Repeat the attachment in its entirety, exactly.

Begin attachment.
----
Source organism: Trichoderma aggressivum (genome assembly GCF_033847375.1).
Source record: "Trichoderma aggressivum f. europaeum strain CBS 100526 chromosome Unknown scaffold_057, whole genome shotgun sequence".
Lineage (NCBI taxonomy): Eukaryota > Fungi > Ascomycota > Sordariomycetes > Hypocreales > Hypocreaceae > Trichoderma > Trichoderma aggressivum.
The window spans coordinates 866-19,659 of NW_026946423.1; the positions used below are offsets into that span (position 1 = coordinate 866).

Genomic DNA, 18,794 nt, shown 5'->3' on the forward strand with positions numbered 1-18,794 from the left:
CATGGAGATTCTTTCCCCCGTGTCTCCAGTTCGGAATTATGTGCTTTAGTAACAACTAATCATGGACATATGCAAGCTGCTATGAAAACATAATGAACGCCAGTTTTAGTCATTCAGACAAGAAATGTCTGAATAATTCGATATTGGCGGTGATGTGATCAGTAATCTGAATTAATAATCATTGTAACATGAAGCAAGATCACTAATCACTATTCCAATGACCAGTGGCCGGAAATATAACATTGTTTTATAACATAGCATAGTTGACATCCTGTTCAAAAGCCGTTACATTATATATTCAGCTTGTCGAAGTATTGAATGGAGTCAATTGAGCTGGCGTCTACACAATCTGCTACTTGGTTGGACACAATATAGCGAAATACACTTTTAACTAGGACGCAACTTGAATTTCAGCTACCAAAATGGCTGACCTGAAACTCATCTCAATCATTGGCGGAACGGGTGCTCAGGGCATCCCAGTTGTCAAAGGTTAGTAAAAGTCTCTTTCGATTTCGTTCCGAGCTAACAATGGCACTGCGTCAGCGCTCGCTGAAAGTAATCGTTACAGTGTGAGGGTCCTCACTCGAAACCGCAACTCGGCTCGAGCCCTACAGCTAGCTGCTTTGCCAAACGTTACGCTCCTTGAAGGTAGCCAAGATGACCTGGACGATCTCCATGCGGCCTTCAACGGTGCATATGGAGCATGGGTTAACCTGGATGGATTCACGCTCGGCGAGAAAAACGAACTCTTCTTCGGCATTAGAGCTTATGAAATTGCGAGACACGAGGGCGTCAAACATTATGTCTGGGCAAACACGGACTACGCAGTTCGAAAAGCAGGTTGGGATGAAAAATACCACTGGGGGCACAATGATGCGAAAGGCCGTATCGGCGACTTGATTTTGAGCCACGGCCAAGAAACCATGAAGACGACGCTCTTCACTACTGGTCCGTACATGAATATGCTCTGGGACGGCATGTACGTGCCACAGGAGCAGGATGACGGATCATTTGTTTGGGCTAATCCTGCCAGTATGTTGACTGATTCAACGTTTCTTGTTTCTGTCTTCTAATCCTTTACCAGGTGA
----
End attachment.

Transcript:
Source organism: Trichoderma aggressivum (genome assembly GCF_033847375.1).
Source record: "Trichoderma aggressivum f. europaeum strain CBS 100526 chromosome Unknown scaffold_057, whole genome shotgun sequence".
Lineage (NCBI taxonomy): Eukaryota > Fungi > Ascomycota > Sordariomycetes > Hypocreales > Hypocreaceae > Trichoderma > Trichoderma aggressivum.
The window spans coordinates 866-19,659 of NW_026946423.1; the positions used below are offsets into that span (position 1 = coordinate 866).

Genomic DNA, 18,794 nt, shown 5'->3' on the forward strand with positions numbered 1-18,794 from the left:
CATGGAGATTCTTTCCCCCGTGTCTCCAGTTCGGAATTATGTGCTTTAGTAACAACTAATCATGGACATATGCAAGCTGCTATGAAAACATAATGAACGCCAGTTTTAGTCATTCAGACAAGAAATGTCTGAATAATTCGATATTGGCGGTGATGTGATCAGTAATCTGAATTAATAATCATTGTAACATGAAGCAAGATCACTAATCACTATTCCAATGACCAGTGGCCGGAAATATAACATTGTTTTATAACATAGCATAGTTGACATCCTGTTCAAAAGCCGTTACATTATATATTCAGCTTGTCGAAGTATTGAATGGAGTCAATTGAGCTGGCGTCTACACAATCTGCTACTTGGTTGGACACAATATAGCGAAATACACTTTTAACTAGGACGCAACTTGAATTTCAGCTACCAAAATGGCTGACCTGAAACTCATCTCAATCATTGGCGGAACGGGTGCTCAGGGCATCCCAGTTGTCAAAGGTTAGTAAAAGTCTCTTTCGATTTCGTTCCGAGCTAACAATGGCACTGCGTCAGCGCTCGCTGAAAGTAATCGTTACAGTGTGAGGGTCCTCACTCGAAACCGCAACTCGGCTCGAGCCCTACAGCTAGCTGCTTTGCCAAACGTTACGCTCCTTGAAGGTAGCCAAGATGACCTGGACGATCTCCATGCGGCCTTCAACGGTGCATATGGAGCATGGGTTAACCTGGATGGATTCACGCTCGGCGAGAAAAACGAACTCTTCTTCGGCATTAGAGCTTATGAAATTGCGAGACACGAGGGCGTCAAACATTATGTCTGGGCAAACACGGACTACGCAGTTCGAAAAGCAGGTTGGGATGAAAAATACCACTGGGGGCACAATGATGCGAAAGGCCGTATCGGCGACTTGATTTTGAGCCACGGCCAAGAAACCATGAAGACGACGCTCTTCACTACTGGTCCGTACATGAATATGCTCTGGGACGGCATGTACGTGCCACAGGAGCAGGATGACGGATCATTTGTTTGGGCTAATCCTGCCAGTATGTTGACTGATTCAACGTTTCTTGTTTCTGTCTTCTAATCCTTTACCAGGTGA